If you suffer from acute lower back pain, you may find it too painful to perform many popular stretches designed to alleviate your symptoms.
The seated (or chair) hamstring stretch can help relieve your pain—and unlike many other stretches—it’s gentle on your lower back and great for beginners.
How can tight hamstrings cause lower back pain?
Before we talk about how to perform the seated hamstring stretch, let’s quickly look at how tight hamstrings can lead to lower back pain. There is disagreement on this point, but it's thought that tight hamstrings limit the motion in your pelvis, and this motion is transferred to your lumbar spine region. This in turn increases the overall stress on your lower back.
The seated hamstring stretch
Whether you’re at the office or your home, you can begin the seated hamstring stretch by sitting on the edge of your chair. Once you’re in position, follow these two steps:
- Stretch your right leg out in front of you, with your heel on the floor and your toes pointing back toward your body.
- Make sure you’re sitting up tall—with your shoulders away from your ears—and begin to tilt your pelvis forward. Focus on drawing your belly button toward your thighs during this second step.
Hold this position for 10 seconds, and repeat this process twice with each of your legs.
Advanced seated hamstring stretch
After a week or two of performing the seated hamstring stretch, you may be ready for the more advanced version. The advanced version follows the same two steps above, but adds the following motion:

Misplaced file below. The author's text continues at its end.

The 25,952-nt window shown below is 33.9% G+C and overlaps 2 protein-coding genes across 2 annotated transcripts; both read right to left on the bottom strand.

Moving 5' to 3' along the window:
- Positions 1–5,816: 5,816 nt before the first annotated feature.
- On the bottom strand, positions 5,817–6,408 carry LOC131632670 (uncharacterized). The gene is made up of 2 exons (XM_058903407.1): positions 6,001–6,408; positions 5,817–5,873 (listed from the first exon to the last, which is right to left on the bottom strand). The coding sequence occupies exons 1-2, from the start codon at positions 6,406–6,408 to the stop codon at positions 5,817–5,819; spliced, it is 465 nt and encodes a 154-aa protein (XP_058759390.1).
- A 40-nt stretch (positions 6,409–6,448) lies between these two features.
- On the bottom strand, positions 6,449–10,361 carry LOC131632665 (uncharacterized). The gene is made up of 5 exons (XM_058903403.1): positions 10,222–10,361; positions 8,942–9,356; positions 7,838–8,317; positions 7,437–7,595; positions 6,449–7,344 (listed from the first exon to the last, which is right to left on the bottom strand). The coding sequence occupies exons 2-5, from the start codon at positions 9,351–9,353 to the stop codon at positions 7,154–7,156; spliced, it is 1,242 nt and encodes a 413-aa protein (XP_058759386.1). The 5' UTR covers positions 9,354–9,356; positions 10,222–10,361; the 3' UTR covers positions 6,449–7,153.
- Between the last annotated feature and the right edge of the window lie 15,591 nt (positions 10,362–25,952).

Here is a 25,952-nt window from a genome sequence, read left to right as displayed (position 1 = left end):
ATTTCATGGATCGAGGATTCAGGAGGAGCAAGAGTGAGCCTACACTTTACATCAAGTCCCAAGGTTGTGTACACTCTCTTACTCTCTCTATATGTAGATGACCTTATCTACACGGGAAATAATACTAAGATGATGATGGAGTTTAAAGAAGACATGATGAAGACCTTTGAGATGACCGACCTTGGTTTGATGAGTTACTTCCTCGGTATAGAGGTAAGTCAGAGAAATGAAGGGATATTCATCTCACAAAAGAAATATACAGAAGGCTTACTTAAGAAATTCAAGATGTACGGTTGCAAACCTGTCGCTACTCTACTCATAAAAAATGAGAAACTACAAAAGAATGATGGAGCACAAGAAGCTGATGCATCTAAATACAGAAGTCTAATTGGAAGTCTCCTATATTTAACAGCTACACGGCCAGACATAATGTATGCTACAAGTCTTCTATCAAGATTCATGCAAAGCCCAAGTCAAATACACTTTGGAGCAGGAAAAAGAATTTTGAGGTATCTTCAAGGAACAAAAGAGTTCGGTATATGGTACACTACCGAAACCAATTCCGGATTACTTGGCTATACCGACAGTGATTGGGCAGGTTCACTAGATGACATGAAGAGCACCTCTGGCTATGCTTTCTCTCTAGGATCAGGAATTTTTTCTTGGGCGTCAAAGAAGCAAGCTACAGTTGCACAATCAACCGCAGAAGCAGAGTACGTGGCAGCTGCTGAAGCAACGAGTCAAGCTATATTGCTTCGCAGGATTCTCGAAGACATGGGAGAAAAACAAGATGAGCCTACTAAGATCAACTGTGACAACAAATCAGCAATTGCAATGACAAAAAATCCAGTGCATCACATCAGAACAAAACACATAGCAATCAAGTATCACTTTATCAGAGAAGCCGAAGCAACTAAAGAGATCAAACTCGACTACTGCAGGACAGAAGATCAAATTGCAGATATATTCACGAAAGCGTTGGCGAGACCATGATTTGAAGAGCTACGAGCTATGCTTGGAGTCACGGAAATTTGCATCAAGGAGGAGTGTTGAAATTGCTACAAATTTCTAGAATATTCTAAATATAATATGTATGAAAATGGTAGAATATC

- As you draw your pelvis forward, fold yourself forward over your right leg. Make sure to keep your spine long during this movement.
- You can have your hands at your waist or on your left leg for stability, but don’t press into your right leg during this movement.
Again, hold this position for 10 seconds, and repeat this process twice with each of your legs.
Regardless of whether you’re doing the basic or advanced version of the seated hamstring stretch, you’ll feel the stretch in the back of your hamstring—and you may also feel it in your calf.
Add heat therapy to make stretching easier
The seated hamstring stretch is designed to be gentle, but if you still feel intense pain you can try applying heat therapy for 15-20 minutes prior to stretching. You'll likely find that the heat therapy has relaxed your muscles, and so it will be easier to do your stretching at that time.
Remember to not get frustrated if you struggle with completing the seated hamstring stretch during your first few attempts. Like most things in life, you will get better with practice.